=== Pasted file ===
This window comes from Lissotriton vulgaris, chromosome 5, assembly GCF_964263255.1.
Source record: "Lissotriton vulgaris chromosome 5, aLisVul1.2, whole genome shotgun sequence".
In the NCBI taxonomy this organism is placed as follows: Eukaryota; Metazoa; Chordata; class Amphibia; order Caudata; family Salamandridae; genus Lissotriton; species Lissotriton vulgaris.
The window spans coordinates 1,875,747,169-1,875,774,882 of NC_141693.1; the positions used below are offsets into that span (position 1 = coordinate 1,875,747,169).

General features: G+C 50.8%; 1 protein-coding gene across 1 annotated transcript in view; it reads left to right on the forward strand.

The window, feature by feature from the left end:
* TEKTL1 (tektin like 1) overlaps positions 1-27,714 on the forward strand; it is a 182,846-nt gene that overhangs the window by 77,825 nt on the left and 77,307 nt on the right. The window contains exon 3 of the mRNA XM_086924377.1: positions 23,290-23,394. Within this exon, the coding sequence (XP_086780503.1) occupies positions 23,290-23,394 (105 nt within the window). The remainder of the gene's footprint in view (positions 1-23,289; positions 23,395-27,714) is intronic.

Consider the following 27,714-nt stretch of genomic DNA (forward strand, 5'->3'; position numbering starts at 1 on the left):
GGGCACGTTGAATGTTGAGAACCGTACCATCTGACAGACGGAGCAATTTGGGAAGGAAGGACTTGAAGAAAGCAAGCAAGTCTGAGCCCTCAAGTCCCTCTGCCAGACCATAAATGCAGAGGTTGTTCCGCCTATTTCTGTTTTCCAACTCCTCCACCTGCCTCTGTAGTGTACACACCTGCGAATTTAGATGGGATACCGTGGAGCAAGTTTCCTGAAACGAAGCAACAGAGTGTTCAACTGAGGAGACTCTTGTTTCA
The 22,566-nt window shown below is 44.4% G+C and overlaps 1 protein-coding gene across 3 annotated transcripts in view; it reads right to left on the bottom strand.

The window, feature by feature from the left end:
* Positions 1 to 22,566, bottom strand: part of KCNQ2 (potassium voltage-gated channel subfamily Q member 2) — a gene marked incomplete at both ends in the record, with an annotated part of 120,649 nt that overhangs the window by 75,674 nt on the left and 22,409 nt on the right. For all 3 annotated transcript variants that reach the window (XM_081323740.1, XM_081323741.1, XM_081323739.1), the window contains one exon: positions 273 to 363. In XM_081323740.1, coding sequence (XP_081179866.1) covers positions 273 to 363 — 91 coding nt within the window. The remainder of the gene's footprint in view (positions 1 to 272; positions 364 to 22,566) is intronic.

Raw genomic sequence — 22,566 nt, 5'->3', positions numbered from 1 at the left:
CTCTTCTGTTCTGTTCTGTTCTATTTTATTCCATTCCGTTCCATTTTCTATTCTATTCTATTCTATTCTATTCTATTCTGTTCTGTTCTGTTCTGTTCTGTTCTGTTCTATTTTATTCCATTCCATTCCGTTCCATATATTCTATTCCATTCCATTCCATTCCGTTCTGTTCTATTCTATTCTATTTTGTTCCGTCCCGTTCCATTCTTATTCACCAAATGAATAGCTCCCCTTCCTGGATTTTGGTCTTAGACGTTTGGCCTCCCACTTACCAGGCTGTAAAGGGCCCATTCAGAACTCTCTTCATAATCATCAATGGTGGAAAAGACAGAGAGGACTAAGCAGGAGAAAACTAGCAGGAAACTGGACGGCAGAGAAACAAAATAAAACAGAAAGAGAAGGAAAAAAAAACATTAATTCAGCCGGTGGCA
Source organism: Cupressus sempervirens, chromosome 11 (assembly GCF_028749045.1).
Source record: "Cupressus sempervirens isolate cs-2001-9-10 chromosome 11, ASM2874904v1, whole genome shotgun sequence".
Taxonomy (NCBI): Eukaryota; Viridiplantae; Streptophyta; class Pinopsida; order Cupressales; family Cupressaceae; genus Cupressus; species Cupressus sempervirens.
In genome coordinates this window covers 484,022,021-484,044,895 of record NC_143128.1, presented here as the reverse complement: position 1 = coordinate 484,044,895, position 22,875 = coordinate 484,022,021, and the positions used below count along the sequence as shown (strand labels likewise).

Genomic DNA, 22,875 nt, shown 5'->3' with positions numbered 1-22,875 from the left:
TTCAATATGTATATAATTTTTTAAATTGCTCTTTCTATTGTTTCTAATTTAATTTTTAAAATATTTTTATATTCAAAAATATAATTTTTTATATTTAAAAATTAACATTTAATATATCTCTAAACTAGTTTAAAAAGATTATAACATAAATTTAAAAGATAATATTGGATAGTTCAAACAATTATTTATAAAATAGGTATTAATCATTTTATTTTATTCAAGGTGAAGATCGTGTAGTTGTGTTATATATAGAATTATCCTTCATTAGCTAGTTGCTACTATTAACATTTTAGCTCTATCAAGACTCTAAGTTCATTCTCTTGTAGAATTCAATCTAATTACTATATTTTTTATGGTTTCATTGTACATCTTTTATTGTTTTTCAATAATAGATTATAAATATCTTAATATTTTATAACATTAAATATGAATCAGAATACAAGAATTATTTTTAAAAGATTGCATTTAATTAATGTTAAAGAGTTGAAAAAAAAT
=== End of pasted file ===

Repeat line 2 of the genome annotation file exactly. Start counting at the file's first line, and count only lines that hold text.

Source record: "Lissotriton vulgaris chromosome 5, aLisVul1.2, whole genome shotgun sequence".